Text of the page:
A Dublin woman who spent 42 hours on a trolley says there was "no regard" for infection control at the hospital.
27-year-old Kellie Tallant, who has chronic lung disease, says she went to St Vincent's Hospital accident and emergency department on December 28th "in severe pain".
It comes as the trolley crisis reaches a new record with 760 patients waiting for a bed in Ireland's hospitals on Monday.
The Irish Nurses and Midwives Organisation (INMO) said it was the worst figure it has ever recorded - up 46 on the previous high recorded during the 'Beast from the East' storm in March 2018.
Visiting restrictions have also been put in place at several hospitals around the country in an effort to prevent the spread of the flu.
Hospitals in Waterford, Limerick, South Tipperary and Cork have all put a visitor plan in place.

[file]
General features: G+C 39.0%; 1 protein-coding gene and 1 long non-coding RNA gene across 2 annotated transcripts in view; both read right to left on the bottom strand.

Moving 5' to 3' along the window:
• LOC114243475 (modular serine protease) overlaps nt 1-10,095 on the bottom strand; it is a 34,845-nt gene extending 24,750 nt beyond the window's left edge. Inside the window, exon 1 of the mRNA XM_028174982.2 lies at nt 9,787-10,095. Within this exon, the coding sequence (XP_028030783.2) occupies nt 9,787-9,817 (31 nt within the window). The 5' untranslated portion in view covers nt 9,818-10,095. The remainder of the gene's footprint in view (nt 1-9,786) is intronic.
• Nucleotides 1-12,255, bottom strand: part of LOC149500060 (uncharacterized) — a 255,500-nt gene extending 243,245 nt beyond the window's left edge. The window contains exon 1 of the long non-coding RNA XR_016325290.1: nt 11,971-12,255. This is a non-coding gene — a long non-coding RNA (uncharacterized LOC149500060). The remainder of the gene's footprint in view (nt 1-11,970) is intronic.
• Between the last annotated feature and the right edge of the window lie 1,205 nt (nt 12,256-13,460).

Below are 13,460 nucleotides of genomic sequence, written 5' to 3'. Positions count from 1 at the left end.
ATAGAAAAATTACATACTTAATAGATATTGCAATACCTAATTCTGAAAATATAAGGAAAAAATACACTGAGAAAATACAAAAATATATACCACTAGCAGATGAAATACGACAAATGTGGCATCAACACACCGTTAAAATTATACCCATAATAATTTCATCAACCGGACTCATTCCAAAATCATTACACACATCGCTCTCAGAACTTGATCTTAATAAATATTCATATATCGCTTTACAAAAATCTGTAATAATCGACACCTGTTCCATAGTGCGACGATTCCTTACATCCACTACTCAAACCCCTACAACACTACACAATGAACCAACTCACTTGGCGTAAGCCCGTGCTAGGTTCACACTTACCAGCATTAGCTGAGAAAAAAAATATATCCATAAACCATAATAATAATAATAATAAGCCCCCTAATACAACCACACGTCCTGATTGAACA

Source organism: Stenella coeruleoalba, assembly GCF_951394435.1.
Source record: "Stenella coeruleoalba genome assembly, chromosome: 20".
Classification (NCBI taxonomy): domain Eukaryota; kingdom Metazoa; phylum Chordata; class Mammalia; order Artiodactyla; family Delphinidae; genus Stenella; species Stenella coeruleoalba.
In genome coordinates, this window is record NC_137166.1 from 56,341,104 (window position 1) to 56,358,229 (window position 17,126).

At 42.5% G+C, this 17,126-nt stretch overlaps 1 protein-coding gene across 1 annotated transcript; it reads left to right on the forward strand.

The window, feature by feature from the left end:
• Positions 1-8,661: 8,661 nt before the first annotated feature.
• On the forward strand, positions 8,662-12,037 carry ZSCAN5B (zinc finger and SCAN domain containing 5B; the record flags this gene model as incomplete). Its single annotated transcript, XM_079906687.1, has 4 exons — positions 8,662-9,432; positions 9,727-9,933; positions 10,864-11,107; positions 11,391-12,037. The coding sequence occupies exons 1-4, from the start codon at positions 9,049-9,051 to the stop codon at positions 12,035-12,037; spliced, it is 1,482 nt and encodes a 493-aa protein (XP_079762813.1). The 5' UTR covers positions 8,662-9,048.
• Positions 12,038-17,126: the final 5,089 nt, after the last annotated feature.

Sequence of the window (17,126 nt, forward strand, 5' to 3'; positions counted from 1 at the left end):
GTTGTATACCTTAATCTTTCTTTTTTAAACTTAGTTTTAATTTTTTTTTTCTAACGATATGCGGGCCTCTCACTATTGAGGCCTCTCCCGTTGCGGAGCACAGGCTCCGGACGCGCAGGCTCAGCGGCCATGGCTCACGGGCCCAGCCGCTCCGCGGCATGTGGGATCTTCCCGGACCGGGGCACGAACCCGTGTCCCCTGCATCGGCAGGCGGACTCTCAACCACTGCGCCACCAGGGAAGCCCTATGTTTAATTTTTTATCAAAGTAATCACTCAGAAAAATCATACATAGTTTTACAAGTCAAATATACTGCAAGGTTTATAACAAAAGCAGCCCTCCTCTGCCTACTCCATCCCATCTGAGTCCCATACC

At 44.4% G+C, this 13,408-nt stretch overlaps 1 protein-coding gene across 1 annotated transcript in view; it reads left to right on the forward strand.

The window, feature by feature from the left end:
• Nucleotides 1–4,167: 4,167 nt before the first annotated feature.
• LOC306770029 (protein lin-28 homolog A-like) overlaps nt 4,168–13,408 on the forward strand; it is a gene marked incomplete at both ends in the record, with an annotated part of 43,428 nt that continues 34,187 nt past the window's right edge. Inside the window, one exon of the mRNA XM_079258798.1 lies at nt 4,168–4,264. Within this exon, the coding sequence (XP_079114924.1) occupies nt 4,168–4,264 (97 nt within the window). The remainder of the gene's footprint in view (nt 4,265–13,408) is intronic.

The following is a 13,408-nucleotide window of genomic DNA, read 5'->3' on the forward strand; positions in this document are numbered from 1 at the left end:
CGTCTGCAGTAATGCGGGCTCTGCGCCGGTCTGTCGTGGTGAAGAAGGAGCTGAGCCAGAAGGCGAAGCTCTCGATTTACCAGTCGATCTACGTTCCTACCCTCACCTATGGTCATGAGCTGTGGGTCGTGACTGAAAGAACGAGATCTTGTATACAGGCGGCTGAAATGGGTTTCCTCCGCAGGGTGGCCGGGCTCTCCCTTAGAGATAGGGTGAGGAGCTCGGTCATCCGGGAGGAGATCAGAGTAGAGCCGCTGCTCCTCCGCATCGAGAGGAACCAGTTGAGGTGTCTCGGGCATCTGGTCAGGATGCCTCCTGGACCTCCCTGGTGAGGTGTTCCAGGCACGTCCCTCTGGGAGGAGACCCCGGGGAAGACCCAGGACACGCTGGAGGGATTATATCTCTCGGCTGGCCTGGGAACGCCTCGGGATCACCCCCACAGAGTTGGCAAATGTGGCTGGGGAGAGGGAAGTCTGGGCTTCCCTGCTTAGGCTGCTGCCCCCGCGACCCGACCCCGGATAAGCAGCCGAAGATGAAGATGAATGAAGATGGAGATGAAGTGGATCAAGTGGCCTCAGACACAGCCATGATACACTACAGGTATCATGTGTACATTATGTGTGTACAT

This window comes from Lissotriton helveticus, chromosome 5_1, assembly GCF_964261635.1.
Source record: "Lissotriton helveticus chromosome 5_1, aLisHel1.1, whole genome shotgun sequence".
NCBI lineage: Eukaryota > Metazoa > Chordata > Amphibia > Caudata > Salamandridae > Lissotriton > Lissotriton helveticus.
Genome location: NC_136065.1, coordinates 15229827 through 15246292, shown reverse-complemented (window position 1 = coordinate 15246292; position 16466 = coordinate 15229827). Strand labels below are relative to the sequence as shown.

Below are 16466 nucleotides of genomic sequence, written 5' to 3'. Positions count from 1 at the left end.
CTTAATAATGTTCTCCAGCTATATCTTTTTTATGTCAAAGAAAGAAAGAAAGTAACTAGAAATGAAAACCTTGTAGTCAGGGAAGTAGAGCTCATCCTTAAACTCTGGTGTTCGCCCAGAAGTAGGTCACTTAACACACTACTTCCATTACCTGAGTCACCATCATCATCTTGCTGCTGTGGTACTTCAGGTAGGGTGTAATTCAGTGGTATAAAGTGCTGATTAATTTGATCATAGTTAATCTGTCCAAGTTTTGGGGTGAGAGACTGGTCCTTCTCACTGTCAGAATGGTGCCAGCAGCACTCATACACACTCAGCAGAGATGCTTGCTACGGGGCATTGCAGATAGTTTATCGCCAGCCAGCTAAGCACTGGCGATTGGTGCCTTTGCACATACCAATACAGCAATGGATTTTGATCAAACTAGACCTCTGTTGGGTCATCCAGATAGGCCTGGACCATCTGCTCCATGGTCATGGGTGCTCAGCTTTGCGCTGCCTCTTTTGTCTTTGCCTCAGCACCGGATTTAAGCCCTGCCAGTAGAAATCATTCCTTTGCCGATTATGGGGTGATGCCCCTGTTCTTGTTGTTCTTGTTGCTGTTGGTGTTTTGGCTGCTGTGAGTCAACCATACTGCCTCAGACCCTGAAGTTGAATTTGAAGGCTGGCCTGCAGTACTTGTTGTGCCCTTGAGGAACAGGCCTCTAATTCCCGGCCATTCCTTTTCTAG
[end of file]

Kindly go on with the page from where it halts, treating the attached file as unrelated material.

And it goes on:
Elective surgeries were also been cancelled in some locations, and the public are being urged to visit their GP if they have flu-like symptoms.
In response, Health Minister Simon Harris said 50 beds will open - with 199 opening by the end of the month.
Kellie told Newstalk Breakfast it was a danger to her own health.
"There was somebody beside me that had the flu and he was coughing so much.
"I was so worried - because somebody with lung disease of my type, if I got the flu it would be so dangerous for me".
"So there was no regard for infection control".
"I carry a bug called MRSA and DRE - I'm a carrier of it - I was put into a cubicle and then taken back out because they needed it for somebody else.
"But if somebody else caught that bug, it'd be very dangerous to them.
"I wasn't segregated into a cubicle where I should have been: in a normal healthcare system, you would be isolated away from everybody else".
"It's a crisis all year round, it's not just in the winter time".
"I said it to my consultant - I said I'd never do that again.
"So unless we can figure out a way with my GP and him to come in as an outpatient - for my own health - I can't do that again".